The Bus Driver
John had a steady job as a public-school educator. Obsessed with being around boats, he earned his 100-ton captain’s license, and during summer breaks he ran water taxis in a city harbor. His vessels carried between 25 and 65 passengers, and on busy weekends he ferried thousands of people among popular tourist attractions. While John thought of himself more as a bus driver, his passengers expected him to be an expert on restaurants, bars, museums, movies, concerts and sporting events. “What’s the best Italian restaurant?” “Which bar has the best live music?” “Where can I get tickets to the game?” Trying to answer everyone while watching out for inebriated paddle boaters, clueless kayakers and obnoxious muscle boats was stressful.
His biggest challenges were dealing with raucous sports fans being ferried to and from the nearby ballpark. “I don’t know why, but Yankees fans were my most difficult passengers. Many of them had obviously been drinking before the game, and if the Yankees lost, I had my hands full, especially with guys who thought nothing of urinating over the side.” But John has good memories too. “I bet that, throughout Japan, there are thousands of photographs of me at the helm with a smiling Japanese woman next to me.” After many years, John retired from his summer job to go sailing, and quite understandably, he doesn’t often invite guests.
Years ago I met Anthony, the captain of a sleek 85-foot motoryacht that was tied up next to me at a high-end marina in the Bahamas. For a week, I saw him doing nothing but washing and polishing the boat. He had no extra crew, and he seemed lonely. When I finally noticed the name of this multimillion-dollar yacht, Useless, my curiosity made me ask him about his job, his owner and, above all, why the name Useless? With a mixture of caution and sarcasm, Anthony replied, “Oh, my owner named his boat after his wife. Need I say more? But, hey, it’s a job. Thankfully, he’s so busy running his business that he’s hardly ever on board.” I sure hope Anthony found another gig. He seemed like a genuinely nice guy.
The Party Planners
Rick and his wife, Samantha, were the captain and stewardess on a 125-foot motoryacht owned by a group of wealthy men in the entertainment industry.
The boat has a reputation for being a party boat. Some call it a floating “animal house.” The captain’s job was to take the boat from port to port, where it would be loaded with a fresh group of young, beautiful bikini-clad females ready to party. Partying would continue nonstop for a day or two, and then it would start all over at the next port with fresh participants.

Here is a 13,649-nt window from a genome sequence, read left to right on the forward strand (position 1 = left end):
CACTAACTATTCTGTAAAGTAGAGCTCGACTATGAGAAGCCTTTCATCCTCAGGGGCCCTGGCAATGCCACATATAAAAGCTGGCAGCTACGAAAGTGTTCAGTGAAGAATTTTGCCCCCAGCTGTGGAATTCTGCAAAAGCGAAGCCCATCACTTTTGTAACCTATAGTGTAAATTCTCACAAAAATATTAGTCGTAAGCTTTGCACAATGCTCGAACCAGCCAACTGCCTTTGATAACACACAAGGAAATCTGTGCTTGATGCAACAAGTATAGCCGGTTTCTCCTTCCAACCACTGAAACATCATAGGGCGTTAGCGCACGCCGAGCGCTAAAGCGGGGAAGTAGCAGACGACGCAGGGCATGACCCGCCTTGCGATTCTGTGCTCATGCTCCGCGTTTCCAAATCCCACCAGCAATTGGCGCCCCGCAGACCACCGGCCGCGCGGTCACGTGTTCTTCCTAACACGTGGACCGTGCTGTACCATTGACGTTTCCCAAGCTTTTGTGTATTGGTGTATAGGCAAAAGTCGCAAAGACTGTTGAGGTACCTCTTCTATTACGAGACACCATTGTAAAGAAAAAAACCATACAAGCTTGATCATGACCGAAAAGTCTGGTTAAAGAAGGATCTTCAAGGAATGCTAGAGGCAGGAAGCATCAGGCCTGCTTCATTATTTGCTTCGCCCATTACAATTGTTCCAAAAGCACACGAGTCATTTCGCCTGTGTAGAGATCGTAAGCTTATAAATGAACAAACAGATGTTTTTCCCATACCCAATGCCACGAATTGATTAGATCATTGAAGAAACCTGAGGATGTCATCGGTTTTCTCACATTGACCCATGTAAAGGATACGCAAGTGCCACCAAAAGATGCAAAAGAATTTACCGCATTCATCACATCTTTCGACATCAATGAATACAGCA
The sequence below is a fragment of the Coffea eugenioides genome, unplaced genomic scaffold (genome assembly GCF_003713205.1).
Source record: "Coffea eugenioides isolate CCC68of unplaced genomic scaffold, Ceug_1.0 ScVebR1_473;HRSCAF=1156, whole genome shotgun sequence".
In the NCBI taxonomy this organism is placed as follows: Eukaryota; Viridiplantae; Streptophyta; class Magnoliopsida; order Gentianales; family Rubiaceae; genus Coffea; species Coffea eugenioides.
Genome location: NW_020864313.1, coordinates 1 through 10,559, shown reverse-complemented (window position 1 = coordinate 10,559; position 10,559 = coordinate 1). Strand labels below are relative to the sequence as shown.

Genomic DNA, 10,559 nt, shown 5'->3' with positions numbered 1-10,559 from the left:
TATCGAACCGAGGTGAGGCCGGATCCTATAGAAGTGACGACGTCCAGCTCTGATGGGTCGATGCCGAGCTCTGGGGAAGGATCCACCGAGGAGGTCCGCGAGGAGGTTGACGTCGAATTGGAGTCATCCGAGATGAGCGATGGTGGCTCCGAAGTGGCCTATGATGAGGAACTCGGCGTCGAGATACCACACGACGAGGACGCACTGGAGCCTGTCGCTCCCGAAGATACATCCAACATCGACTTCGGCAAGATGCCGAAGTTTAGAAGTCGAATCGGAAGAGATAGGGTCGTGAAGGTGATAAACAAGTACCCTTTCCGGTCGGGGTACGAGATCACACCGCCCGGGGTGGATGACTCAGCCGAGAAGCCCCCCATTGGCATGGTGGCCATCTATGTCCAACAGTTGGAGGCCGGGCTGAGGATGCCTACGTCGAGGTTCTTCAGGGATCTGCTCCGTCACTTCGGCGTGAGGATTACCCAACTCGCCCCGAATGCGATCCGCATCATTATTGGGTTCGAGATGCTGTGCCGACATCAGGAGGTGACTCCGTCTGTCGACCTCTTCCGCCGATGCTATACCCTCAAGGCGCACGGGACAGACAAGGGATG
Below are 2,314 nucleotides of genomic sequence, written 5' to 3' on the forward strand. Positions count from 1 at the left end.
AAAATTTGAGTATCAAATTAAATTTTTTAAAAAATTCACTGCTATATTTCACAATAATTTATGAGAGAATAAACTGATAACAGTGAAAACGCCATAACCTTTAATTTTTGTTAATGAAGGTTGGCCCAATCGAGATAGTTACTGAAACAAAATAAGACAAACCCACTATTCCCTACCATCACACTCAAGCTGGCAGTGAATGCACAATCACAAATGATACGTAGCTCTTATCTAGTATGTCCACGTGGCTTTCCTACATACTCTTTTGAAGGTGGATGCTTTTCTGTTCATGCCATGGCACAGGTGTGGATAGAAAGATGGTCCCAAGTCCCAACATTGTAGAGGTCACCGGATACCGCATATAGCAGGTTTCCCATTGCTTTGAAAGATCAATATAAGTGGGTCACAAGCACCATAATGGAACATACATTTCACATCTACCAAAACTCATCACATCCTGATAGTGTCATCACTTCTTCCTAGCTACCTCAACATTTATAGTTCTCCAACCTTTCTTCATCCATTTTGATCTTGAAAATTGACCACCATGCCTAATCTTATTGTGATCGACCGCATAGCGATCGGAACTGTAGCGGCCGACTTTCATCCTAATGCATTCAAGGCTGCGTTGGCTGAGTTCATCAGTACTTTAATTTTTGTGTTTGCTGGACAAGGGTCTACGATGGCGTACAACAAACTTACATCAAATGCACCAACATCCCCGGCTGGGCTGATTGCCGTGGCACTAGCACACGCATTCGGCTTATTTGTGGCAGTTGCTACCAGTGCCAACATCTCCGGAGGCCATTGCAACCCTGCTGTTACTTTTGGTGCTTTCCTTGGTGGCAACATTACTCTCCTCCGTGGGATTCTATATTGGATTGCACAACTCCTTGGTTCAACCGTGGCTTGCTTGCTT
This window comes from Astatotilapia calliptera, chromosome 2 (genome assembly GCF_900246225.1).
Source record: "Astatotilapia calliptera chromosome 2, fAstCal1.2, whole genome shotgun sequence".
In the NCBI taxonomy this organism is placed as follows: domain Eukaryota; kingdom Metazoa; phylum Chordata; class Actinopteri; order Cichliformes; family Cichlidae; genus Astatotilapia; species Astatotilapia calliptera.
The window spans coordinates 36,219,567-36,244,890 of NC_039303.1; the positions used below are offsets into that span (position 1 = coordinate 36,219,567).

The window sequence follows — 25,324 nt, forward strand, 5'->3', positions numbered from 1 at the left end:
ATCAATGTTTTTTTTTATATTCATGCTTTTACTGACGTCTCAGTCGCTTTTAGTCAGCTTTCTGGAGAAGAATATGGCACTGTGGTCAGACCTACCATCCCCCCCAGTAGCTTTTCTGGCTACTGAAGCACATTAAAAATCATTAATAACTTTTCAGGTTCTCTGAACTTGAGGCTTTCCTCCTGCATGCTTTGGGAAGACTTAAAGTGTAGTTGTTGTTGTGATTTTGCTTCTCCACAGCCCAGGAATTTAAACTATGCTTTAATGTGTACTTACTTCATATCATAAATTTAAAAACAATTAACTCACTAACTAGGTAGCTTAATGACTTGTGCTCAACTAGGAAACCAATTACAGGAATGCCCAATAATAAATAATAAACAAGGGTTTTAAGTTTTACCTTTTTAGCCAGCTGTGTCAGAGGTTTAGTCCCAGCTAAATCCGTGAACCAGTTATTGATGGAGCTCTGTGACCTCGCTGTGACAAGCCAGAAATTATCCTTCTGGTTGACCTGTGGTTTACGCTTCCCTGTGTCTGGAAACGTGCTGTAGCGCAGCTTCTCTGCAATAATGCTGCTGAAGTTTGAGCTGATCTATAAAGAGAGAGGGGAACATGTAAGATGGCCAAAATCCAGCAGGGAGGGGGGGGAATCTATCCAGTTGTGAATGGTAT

For the first two weeks of his job, Rick thought he had died and gone to heaven. His only problem was trying to concentrate on piloting the yacht when most of his female passengers were running around the deck stark naked. Samantha wasn’t thrilled.
Soon, neither was Rick. He began to refer to his owner’s guests as mini hurricanes, leaving a path of destruction everywhere. “I eventually realized they had no brains. They’d be served a drink, take a sip, forget where they left it and demand another one. My crew just followed their paths, picking up clothes, towels, drinks, uneaten food, sunglasses, lotion and cell phones. It may have been OK for a few hours now and then, but day after day, night after night was exhausting. One night Samantha and I tried escaping to the flybridge, but I can’t describe what I found going on up there. What I thought was a dream job turned out to be a nightmare.” Rick and Samantha are now happily running a larger yacht for an older couple that treats them like part of their family.
Overall, among the biggest complaints I’ve heard are the unrealistic expectations and demands of owners. Forced to run in bad weather or with mechanical problems to meet their owner’s social obligations is not only stressful, but also potentially dangerous. Others feel they are expected to serve as social directors or baby sitters for spoiled, pampered guests in addition to performing their duties of running and maintaining their ship. And when the owner and his guests are on board, the captain is often on duty 24/7.
Of course, there are good parts to almost all these stories, and many captains I spoke with love their jobs. Captain Jeff, for example, works for a retired gentleman who owns a long-range trawler and who loves to cruise to exotic lands with friends and family. The owner spares no expense in maintenance or upgrades, knows a lot about the boat’s operation and respects the decisions of his captain. Instead of having to sit for weeks in all the “to be seen” places like Nantucket and Fort Lauderdale Jeff has had the opportunity to cruise more than 30,000 miles to some of the world’s most unforgettable destinations. He knows his job is not perfect, but he can’t think of anything he’d rather be doing than piloting this multimillion-dollar yacht to places he’d only dreamed of. “I confess, sometimes it’s hard to believe I’m being paid to do this.”
So You Want to Be a Captain?
The Bus Driver